Press freedom in Jammu and Kashmir: An interview with journalist Anuradha Bhasin

Anuradha Bhasin, Executive Editor of the newspaper Kashmir Times. Screenshopt from YouTube video by VideoVolunteers.

Anuradha Bhasin, executive editor of the newspaper Kashmir Times. Screenshot from YouTube video by VideoVolunteers.

This post originally appeared on Video Volunteers, an award-winning international community media organisation based in India. An edited version is published here as part of a content-sharing agreement.

In an interview broadcast on February 11, VideoVolunteers community correspondent Basharat Amin interviewed Anuradha Bhasin, executive editor of the Daily Kashmir Times newspaper, to understand the present situation of freedom of the press in Jammu and Kashmir.

On August 5, 2019, the government of India, led by the Bharatiya Janata Party (BJP), revoked Article 370 of the Indian constitution that provided special autonomy status to the disputed state of Jammu and Kashmir. Hundreds of political leaders were placed under house arrest, and access to mobile, landline and internet networks were suspended. Roadblocks were set up on the streets as restrictions on movement were enforced and anyone who protested was detained.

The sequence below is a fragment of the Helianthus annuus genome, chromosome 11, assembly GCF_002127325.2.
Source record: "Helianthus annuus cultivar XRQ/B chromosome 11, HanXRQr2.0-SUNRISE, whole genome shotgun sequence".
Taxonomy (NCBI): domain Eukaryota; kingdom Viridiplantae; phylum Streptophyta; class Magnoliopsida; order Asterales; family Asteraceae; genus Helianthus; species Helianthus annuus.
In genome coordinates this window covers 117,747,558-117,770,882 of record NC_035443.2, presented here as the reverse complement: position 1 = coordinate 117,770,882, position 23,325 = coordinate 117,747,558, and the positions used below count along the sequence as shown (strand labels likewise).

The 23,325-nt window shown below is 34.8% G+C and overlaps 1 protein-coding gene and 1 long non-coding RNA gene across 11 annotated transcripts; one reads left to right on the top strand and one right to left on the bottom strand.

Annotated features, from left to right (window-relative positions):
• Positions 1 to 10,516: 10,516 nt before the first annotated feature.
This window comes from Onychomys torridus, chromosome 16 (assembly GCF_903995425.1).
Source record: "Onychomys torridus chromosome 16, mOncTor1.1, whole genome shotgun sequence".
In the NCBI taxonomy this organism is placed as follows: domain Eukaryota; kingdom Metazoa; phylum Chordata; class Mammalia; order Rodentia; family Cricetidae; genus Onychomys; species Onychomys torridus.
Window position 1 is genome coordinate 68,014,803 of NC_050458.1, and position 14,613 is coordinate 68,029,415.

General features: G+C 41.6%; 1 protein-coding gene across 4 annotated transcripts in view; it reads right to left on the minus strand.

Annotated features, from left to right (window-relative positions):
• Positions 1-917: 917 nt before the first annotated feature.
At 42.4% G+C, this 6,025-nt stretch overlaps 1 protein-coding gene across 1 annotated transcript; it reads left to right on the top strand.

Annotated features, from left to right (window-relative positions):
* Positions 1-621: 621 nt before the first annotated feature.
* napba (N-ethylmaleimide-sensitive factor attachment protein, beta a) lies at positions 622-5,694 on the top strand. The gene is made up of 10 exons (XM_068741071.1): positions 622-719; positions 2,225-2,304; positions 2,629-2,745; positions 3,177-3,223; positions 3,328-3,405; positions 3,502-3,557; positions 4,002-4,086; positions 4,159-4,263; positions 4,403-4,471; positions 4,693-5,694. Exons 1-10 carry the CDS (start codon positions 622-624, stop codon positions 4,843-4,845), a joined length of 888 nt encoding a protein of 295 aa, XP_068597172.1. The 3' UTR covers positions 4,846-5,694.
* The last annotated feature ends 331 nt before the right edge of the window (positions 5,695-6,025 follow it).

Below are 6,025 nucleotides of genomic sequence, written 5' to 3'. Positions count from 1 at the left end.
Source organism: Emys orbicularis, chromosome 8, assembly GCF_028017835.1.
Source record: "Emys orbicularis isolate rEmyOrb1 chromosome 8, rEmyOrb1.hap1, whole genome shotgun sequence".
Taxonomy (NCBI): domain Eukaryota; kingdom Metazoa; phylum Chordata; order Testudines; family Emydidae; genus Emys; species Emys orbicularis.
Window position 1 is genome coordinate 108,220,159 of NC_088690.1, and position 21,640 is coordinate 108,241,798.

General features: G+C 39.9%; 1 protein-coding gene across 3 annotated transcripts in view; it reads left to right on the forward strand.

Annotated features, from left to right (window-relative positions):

Read Special Coverage: Inside Kashmir's crisis

In this interview, Bhasin talks (in English) about press freedom during the Nineties, when militancy against the Indian administration began in the valley, to the current situation where Article 370 has been scrapped and the government has lifted the 4G internet blockade after nearly 18 months.

Anuradha Bhasin has been working for one of the oldest newspapers of Jammu and Kashmir. She is a strong supporter of press freedom and has been in news for being a critic of the Modi government. She petitioned in the Supreme Court for revoking the curbs on communication put in place after the abrogation of Article 370 in Jammu and Kashmir. It was due to her plea that the Government of India restored 2G data internet services in the locked-down region of Kashmir.

“Local newspapers have stopped publishing anything that is critical of the government,” said Bhasin while talking about surveillance and harassment of journalists at the hands of the administration. She reminded journalists of their role of being the voice of the people, particularly of those being oppressed and marginalised.

The interview also focussed on the new media policy formulated in Kashmir, apparently to counter the spread of misinformation or fake news. “When TV channels start disseminating fake information, no action is taken against them because some of those things go in favour of the ruling government,” said Bhasin.

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